58° Good Evening
58° Good Evening

Letters: Music fans lose out in internet ticket sales

Police arrested seven people allegedly connected to a

Police arrested seven people allegedly connected to a $1.6 million StubHub cyberfraud case. Photo Credit: Getty Images / Scott Olson

It’s not surprising that tickets for the upcoming Billy Joel concert to reopen Nassau Coliseum were gone so fast [“In 4 minutes, Billy sells out Coliseum,” News, Oct. 15].

Almost immediately, tickets started appearing on secondary markets for $1,000 and more per seat.

It wasn’t so very long ago that ticket scalping was illegal. Reseller websites have given anyone with a computer the ability to become the internet equivalent of an event-ticket day trader. It’s the real fans who lose.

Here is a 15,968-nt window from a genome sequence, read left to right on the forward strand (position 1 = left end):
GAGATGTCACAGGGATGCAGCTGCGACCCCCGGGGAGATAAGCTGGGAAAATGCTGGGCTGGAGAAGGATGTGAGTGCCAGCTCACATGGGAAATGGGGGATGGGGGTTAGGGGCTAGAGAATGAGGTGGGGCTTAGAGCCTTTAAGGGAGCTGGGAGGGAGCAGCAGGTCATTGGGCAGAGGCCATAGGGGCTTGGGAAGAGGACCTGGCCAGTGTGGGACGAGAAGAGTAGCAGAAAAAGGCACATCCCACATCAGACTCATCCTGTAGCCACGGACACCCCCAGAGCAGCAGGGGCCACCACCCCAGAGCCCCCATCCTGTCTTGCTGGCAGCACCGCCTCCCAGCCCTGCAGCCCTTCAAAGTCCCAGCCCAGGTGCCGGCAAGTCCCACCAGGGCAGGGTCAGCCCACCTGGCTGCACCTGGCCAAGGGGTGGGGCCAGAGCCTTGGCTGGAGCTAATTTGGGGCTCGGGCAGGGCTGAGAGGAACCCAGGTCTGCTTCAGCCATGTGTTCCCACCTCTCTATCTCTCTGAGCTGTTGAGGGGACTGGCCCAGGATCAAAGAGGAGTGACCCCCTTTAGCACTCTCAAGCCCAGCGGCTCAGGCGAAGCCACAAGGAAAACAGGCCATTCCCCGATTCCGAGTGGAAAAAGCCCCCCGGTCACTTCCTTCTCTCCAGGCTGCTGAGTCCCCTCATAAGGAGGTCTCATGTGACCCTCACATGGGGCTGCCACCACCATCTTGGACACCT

Doug Otto, Massapequa
I am one of the many fans of Billy Joel and the Nassau Coliseum who called with a credit card two weeks ago to buy tickets by phone. Since tickets went on sale at 10 a.m., I figured I had a good shot of going to this eventful concert. Boy, was I wrong! I was on hold for 45 minutes, only to be told that the concert had sold out.

How is this possible? Something seems wrong. I would like to know how this happened.
Elysa Parker, North Woodmere


We're revamping our Comments section. Learn more and share your input.